A reflected XSS vulnerability was recently identified on the Zscaler Trust Portal (Trust.Zscaler.com). The Zscaler Trust Portal is a publicly accessible website and does not host sensitive information. Zscaler would like to thank Pankaj Rane for responsibly disclosing the vulnerability and working with us to ensure that it was properly patched in a timely manner.
Zscaler provides transparency around service availability and changes to our customers. Please refer to Zscaler’s service continuity customer notification policy for details.
Incident:ResolvedPosted on: February 13, 2018 | 18:01 UTC
Incident:ResolvedPosted on: January 06, 2018 | 23:20 UTC
Zscaler has continued its evaluation of the Meltdown and Spectre Vulnerabilities and posted the assessment and actions in a pair of blog articles:
How Zscaler is protecting customers:
How Zscaler is securing its cloud:
Action required: If you are running any Zscaler private infrastructure software - ZPA connectors, NSS, VZEN, ZAB - it is your responsibility to update HOST OS and hypervisors to prevent exploitation of guest VMs by other VMs or code running on host.
Incident:ResolvedPosted on: January 04, 2018 | 21:30 UTC
Zscaler is aware and is actively following a new publicly disclosed class of vulnerabilities that affect most modern operating systems and processors. Our initial assessment is that this class of vulnerabilities does not pose a serious risk to our cloud infrastructure or the data that we are securing.
As we evaluate Meltdown (CVE-2017-5754) and Spectre (CVE-2017-5753 & CVE-2017-5715), our top priorities are to keep our cloud running and our customer’s data secure and as such we are taking steps to evaluate and remediate any potential issues caused by these vulnerabilities.
While the scope of this industry-wide vulnerability includes operating systems and hardware in use in our cloud, the critical elements of our infrastructure do not allow attackers to run exploit code.
Nevertheless, we have been and will continue to patch our infrastructure as such patches become available. No additional user or customer action is needed.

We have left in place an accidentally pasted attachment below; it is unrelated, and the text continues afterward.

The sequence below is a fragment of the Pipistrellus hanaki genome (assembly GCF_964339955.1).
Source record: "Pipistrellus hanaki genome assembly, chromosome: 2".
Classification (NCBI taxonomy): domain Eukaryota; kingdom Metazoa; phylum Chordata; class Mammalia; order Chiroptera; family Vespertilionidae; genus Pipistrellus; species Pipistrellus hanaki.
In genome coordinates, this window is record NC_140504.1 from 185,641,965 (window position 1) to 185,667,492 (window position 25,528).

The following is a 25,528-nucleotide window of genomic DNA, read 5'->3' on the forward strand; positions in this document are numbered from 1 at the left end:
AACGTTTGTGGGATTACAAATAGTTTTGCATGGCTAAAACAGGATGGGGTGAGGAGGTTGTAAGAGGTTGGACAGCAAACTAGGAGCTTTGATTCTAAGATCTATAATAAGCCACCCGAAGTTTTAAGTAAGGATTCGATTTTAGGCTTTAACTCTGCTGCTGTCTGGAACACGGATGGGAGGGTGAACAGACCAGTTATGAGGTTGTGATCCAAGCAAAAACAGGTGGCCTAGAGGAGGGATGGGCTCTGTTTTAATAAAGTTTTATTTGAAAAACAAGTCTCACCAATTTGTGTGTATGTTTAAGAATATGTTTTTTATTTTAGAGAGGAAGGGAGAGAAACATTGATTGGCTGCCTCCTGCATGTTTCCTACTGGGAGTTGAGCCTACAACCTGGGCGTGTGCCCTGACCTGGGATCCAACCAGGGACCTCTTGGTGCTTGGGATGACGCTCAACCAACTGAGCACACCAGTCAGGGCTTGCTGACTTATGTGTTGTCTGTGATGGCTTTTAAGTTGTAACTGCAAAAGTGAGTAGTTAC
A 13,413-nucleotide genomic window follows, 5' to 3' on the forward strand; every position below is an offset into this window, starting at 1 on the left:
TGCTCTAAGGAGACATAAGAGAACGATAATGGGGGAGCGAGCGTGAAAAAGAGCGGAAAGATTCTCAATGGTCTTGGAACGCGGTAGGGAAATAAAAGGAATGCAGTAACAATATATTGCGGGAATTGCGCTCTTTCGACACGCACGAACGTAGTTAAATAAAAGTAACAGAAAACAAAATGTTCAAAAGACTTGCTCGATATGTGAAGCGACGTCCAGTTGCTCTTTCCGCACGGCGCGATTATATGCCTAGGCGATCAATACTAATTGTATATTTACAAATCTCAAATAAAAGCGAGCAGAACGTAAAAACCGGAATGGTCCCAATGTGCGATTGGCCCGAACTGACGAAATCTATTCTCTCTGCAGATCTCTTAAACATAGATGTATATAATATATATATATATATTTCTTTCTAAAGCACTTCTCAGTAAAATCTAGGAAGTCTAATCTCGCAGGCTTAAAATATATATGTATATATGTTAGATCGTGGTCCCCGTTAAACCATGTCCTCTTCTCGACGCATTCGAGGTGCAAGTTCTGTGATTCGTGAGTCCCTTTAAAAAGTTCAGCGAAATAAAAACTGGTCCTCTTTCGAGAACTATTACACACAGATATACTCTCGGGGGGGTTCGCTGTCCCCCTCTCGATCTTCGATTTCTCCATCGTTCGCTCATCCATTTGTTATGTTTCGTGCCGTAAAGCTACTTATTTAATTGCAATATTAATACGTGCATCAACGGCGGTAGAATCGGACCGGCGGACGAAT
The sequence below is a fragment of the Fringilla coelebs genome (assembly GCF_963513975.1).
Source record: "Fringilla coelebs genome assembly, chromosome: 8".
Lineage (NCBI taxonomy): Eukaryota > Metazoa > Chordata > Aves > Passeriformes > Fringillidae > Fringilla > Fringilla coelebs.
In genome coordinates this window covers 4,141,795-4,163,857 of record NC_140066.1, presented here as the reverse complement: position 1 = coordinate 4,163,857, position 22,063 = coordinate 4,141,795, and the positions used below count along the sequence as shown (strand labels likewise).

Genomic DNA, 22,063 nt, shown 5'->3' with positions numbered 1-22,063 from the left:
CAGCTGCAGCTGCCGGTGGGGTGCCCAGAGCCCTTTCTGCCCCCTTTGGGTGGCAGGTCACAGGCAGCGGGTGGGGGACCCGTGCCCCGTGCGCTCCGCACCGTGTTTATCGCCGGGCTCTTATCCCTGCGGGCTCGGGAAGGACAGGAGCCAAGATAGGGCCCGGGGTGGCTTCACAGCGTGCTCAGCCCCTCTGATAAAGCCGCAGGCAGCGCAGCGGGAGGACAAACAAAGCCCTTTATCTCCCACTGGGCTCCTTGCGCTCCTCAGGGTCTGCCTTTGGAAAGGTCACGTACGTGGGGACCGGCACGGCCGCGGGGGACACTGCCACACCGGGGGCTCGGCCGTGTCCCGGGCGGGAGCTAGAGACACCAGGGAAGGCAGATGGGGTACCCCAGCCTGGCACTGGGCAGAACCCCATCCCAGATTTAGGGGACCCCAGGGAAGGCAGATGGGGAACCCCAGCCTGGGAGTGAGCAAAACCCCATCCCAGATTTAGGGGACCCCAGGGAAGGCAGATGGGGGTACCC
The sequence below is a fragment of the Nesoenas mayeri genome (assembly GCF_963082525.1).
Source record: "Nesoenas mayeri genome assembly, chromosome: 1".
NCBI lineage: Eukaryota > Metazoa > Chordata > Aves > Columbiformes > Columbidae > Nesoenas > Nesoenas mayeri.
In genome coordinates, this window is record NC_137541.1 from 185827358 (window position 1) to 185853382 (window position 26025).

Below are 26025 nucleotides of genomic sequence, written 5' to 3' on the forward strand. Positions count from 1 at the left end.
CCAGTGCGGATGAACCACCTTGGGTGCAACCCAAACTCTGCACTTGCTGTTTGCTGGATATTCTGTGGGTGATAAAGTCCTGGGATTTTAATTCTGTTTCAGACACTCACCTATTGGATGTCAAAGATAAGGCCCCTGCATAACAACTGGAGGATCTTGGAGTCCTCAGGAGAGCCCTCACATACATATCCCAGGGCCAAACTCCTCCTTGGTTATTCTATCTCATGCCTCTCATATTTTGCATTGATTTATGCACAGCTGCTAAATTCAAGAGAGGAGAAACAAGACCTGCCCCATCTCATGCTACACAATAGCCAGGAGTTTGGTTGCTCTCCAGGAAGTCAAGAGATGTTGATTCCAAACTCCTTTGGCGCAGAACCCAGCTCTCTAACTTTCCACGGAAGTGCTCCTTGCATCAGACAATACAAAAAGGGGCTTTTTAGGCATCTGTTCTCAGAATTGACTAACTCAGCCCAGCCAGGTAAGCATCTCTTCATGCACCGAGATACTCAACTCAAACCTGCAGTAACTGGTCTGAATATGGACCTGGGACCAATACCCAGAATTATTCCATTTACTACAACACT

Incident:ResolvedPosted on: May 04, 2017 | 2:08 UTC
Update May 4, 2017: We would like to clarify that Zscaler customer data, logs, policy data as well as cloud infrastructure were not impacted by this phishing campaign and do not utilized any Google services or applications.
An aggressive phishing campaign went viral earlier today, which impacted multiple Google users including enterprise Google deployments. A few Zscaler employees also received these phishing e-mails. The campaign involved an unsuspecting user receiving an email with a Google Doc link from one of their known contacts. If the user clicks on the link and further grants access, their contacts would be leveraged to send the same phishing e-mail with a link from the impacted user account.
The attack involved squatted domains that were recently registered and hosting the malicious web app. Zscaler implemented blocks for multiple domains tied to this campaign cloud wide within minutes of initial reports. Google was quick to resolve this issue and has posted official response here.
If you believe you clicked on such an email please go to g.co/SecurityCheckup as advised by Google Security team
Incident:ResolvedPosted on: February 27, 2017 | 18:28 UTC
Zscaler has addressed persistent XSS vulnerabilities identified in admin.zscaler[X].net and mobile.zscaler[X].net portals. The post-auth vulnerabilities would have allowed authenticated admin users to inject client-side content into certain admin UI pages which could impact other admin users of the same company. Zscaler would like to thank Alex Haynes for responsibly reporting the issues and working with Zscaler to ensure that they were properly remediated.
Incident:ResolvedPosted on: January 16, 2017 | 19:01 UTC
We are investigating an issue with traffic processing on our cloud. We will post additional information on this incident as it is available.
Update: 1/16/2017 20:06:49 UTC - This incident has been resolved. Please contact Zscaler Support if you have additional questions.
Incident:ResolvedPosted on: March 14, 2016 | 23:28 UTC
Researchers recently released details of an attack referred to as DROWN, exploiting a cross-protocol security vulnerability in servers supporting TLS and SSL. DROWN is an acronym for "Decrypting RSA with Obsolete and Weakened eNcryption". The DROWN attack can target all services that leverage TLS based encryption and use the SSLv2 protocol, provided they share the same public key credentials between the two protocols. A successful attack will expose the session key for a captured TLS handshake, allowing attackers to decrypt subsequent client-server communications. The Zscaler cloud is NOT susceptible to the DROWN attack as nodes supporting TLS encryption do not use the SSLv2 protocol.
Incident:ResolvedPosted on: May 22, 2015 | 14:19 UTC
Researchers recently released details of an attack referred to as Logjam which involves a Man-in-the-Middle (MitM) attack against Diffie-Hellman key exchange. Due to the fact that many servers and clients still support weak 512-bit export grade cryptography, the researchers have discovered that a successful MitM attack can force a client-server connection to downgrade the level of encryption employed in a TLS connection, which can then be decrypted. The ZScaler cloud is not susceptible to the Logjam attack as nodes supporting TLS encryption do not support DHE_EXPORT ciphers.
Incident:ResolvedPosted on: January 21, 2015 | 19:52 UTC
We are investigating an issue related to certain popular websites being blocked due to a security threat. Our security research team is validating these issues to ascertain if they are false positives.
We will post further updates shortly.
This has been resolved.